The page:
Simon Collins is the Herald’s education reporter.

Partying, smoking, drug-taking? It's common, students say

Photo / Thinkstock
Photo / Thinkstock

Students at one Auckland high school are not convinced drinking, smoking and drugs are as rare as an Auckland University survey suggests.

A sample of three boys and three girls at Pakuranga's mid-decile Edgewater College said they believed teenage drinking and smoking were becoming more common, not less.

"There's a lot of partying," said Martin Yerkovich, 16. "Smoking in school has become so normal that people will just light their smokes on the way to school. When I go to the market on Saturday a lot of kids are high on drugs."

Mackenzie Valgre, 16, doesn't use marijuana herself but said it was becoming more common than cigarettes.

"I think it's just a stress relief," she said. "It's easier to get weed as opposed to alcohol, you don't have to have 18-year-old friends to get it, you can just go to the tinny-house yourself."

Our small sample reflects the mixed ethnic identities of today's Kiwi teenagers. Martin is Maori, Samoan and Croatian; Mackenzie is Pakeha; Moses Ratumu, 13, is a Thai/Cook Islander; Jonelle Rangikotua, 15, is Maori; Selvi Balasubramaniam, 16, is Tamil; and Jagjeet Singh, 18, is Sikh.

Martin's mum lives in Perth and his dad lives "up north". He stays with his aunt and grandmother and sees his parents "hardly ever".

Moses lives with his mother on weekdays and his father at weekends, but he sees little of either of them. "Mum's at work till 12 at night. Dad goes somewhere. The only day I get [with Dad] is when we go to church," he said. "My sister looks after me, she's 27."

The other four live with both their parents and feel they have enough time with each of them. "More than enough," joked Jonelle.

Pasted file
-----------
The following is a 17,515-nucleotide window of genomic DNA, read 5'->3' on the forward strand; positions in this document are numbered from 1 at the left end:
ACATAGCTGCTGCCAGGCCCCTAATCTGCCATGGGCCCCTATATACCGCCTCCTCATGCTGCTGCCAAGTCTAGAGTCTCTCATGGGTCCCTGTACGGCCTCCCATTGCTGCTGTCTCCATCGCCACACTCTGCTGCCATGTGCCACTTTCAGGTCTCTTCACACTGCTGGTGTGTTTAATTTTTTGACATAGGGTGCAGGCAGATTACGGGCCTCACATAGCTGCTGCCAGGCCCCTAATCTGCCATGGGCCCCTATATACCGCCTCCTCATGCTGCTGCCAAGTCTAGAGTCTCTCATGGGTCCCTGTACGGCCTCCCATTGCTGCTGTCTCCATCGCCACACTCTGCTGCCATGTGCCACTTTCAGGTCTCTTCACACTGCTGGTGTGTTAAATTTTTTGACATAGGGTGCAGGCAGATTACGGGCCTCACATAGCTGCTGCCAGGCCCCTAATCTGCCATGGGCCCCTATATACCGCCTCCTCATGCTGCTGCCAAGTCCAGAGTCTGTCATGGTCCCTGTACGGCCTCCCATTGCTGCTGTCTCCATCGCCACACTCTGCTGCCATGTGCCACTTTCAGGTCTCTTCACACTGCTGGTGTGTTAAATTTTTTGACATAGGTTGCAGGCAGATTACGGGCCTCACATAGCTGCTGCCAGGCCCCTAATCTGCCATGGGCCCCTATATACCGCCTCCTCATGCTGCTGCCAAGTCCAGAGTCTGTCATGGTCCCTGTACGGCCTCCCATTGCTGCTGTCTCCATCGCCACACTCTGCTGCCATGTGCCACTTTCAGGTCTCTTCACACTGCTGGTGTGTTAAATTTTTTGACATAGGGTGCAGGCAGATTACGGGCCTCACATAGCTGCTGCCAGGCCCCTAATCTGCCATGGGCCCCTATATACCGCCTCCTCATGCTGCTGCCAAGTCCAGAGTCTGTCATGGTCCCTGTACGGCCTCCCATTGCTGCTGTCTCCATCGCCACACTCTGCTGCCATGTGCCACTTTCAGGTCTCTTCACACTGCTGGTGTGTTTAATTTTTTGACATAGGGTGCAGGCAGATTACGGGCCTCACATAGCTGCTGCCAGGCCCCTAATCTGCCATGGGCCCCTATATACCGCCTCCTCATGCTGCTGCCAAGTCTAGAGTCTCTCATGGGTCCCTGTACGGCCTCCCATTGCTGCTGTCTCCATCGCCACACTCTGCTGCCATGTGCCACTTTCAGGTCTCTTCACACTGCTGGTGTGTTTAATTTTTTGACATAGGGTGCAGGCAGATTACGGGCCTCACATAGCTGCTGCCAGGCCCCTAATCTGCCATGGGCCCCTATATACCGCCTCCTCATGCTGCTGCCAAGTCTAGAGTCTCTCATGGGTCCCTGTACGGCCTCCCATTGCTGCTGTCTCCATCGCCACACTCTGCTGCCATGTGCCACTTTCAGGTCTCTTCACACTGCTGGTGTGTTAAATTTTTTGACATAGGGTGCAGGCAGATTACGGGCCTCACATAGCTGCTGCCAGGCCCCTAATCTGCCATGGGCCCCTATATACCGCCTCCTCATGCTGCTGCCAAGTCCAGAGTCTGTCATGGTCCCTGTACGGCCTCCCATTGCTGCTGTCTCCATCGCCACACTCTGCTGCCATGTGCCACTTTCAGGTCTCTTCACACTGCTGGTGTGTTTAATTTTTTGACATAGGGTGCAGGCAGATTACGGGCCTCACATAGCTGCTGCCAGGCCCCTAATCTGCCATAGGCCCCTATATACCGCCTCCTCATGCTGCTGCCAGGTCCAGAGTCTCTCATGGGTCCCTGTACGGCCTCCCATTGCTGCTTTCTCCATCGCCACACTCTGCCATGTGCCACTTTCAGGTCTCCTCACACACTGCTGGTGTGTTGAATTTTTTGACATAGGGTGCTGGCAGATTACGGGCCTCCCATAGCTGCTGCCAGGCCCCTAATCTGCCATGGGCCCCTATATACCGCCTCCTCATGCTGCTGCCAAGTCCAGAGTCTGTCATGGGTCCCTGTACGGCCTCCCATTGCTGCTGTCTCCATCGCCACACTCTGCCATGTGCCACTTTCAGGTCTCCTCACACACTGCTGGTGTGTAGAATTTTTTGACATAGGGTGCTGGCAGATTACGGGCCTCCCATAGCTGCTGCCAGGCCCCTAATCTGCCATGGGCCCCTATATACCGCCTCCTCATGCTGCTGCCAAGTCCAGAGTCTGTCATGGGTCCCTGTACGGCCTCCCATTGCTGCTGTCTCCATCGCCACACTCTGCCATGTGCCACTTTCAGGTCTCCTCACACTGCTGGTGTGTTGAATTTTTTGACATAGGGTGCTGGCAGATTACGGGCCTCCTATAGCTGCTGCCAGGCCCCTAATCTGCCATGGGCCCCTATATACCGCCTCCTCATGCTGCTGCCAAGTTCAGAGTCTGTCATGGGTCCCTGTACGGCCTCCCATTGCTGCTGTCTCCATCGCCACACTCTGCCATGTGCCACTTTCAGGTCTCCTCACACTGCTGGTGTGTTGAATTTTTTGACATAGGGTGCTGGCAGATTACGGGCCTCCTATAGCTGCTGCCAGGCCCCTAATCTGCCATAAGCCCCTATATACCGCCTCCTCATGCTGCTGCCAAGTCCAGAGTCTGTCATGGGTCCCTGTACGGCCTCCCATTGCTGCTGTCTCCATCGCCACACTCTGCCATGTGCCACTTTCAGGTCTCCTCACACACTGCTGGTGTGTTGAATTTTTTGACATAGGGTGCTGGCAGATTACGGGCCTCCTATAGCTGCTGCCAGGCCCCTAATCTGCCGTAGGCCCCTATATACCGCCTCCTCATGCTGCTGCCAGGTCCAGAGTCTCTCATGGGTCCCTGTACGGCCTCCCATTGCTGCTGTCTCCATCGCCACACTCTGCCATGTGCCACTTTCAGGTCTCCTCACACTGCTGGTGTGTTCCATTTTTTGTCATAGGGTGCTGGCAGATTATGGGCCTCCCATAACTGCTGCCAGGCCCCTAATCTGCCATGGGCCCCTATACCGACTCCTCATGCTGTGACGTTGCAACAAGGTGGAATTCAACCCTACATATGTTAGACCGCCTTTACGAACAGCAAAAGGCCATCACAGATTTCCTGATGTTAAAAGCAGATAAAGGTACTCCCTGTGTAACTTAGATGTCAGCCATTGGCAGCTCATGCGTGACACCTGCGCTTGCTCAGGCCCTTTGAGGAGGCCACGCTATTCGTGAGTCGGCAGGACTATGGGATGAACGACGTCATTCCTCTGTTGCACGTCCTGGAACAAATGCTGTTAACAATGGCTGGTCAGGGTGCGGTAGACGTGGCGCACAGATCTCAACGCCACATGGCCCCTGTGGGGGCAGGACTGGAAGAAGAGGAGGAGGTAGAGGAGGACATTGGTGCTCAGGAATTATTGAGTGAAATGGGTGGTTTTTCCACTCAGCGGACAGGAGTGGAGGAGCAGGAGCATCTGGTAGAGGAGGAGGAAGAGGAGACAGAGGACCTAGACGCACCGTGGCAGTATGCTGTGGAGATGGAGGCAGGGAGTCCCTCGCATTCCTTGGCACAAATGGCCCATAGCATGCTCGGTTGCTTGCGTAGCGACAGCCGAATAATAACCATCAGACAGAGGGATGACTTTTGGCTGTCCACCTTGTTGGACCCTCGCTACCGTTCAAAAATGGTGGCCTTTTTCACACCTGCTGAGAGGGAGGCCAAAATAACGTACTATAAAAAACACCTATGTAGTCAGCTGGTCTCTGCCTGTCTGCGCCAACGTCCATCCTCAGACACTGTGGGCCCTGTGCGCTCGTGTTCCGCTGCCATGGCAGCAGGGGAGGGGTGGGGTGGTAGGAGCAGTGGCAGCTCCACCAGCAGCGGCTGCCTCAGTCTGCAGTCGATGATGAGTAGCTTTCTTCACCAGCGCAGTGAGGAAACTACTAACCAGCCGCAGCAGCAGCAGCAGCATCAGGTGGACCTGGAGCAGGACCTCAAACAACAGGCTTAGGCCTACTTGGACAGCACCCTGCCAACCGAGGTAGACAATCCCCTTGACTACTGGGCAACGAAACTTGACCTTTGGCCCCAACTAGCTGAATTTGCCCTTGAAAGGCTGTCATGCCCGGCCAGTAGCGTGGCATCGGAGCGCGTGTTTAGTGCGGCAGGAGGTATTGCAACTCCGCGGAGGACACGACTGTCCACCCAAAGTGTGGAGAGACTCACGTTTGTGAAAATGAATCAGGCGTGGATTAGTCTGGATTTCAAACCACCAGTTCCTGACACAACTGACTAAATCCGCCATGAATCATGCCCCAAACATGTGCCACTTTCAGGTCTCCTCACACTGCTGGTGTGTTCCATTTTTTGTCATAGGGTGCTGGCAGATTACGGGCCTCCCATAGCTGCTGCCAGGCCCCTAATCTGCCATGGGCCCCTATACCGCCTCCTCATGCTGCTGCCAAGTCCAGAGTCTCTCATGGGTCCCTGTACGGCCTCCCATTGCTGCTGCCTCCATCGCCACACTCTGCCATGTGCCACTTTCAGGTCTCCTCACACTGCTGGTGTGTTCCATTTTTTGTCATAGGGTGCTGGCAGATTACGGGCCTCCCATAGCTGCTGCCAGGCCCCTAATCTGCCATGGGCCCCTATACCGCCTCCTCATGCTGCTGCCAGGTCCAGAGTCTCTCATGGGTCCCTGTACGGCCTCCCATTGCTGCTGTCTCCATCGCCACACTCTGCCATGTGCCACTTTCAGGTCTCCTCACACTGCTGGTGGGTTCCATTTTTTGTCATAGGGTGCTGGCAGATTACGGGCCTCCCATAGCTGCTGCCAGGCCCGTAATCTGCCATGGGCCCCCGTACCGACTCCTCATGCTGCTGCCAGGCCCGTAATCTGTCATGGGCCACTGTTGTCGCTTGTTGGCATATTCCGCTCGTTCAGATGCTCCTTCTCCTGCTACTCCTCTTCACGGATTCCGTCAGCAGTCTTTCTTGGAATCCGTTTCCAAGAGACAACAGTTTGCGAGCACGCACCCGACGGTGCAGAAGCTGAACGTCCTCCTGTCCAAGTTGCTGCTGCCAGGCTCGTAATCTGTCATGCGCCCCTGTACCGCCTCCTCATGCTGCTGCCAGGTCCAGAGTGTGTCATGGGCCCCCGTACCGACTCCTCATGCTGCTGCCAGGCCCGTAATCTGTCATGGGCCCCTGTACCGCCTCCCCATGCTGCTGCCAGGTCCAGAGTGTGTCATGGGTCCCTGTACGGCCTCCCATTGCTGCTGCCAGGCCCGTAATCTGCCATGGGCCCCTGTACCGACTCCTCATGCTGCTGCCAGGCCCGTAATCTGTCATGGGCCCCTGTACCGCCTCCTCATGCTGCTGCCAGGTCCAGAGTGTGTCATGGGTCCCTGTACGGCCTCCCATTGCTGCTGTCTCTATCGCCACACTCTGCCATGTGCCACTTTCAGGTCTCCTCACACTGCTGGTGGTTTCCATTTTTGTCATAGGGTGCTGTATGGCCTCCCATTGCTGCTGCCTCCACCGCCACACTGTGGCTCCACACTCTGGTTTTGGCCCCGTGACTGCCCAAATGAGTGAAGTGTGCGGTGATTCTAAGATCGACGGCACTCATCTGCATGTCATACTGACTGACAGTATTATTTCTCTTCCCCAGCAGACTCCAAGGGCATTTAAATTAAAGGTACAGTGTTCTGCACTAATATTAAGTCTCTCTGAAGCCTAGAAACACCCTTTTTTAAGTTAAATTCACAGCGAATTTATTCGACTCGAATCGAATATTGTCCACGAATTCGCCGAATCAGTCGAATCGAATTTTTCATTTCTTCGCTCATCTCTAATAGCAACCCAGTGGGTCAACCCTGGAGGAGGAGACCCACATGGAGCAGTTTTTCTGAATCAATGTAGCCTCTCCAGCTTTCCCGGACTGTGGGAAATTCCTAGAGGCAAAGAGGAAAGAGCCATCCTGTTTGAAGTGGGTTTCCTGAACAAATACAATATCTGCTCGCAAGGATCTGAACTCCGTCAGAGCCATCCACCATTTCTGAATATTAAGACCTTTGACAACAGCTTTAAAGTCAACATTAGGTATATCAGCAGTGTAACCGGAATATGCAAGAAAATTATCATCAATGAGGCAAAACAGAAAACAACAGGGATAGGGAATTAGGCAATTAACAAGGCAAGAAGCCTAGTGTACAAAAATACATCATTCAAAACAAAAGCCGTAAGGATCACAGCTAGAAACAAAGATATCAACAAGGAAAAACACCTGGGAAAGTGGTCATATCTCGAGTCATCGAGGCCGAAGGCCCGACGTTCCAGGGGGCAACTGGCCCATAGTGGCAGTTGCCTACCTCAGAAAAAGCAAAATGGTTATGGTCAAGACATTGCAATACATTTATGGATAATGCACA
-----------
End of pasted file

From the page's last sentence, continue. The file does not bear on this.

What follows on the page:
Most of the six enjoy sport and say they easily get the hour a day of physical exercise that experts recommend for their age group.

"It's like five hours a day," said Jonelle, who trains for waka ama (outrigger canoeing) four days a week and goes to the gym on the other days.

"My life revolves around sports, I love it," she said. "I don't really watch TV. I'm not really on the internet. I don't have a Facebook page."

Moses plays basketball, tennis, squash and table tennis and takes part in a Cook Islands darts tournament at weekends. After his sports and his dinner, he watches TV "for about an hour, then I'm knocked out".

Mackenzie has rowing on Saturdays and Sundays in peak season. She tutors younger children after school and "I always have my iPad on me so I'm constantly checking it".

"Half my time on the computer at home is for homework, the other half is on Facebook and so on," she said.

Selvi plays netball and does Indian dancing, but admits to spending "more than an hour but less than four hours" on her computer in the evenings.

"I do my homework and study for tests coming up. Then I'll probably read before I go to bed," she said.

Jagjeet plays squash, goes running and orienteering and walks the family dog every day. He takes part in "religious things" with his family in the evenings, never watches TV and uses the internet "only for homework".

Only Martin plays no sport. "My passion is music." After his homework, he plays Xbox "action games", goes on the internet and watches TV.

The group said weight was not an issue for their friends despite steadily rising obesity rates.

"It's not something we talk about among our friends," said Selvi. "We're easy about it."

Mackenzie said she did not see bullying directed at students' weight.

- NZ Herald

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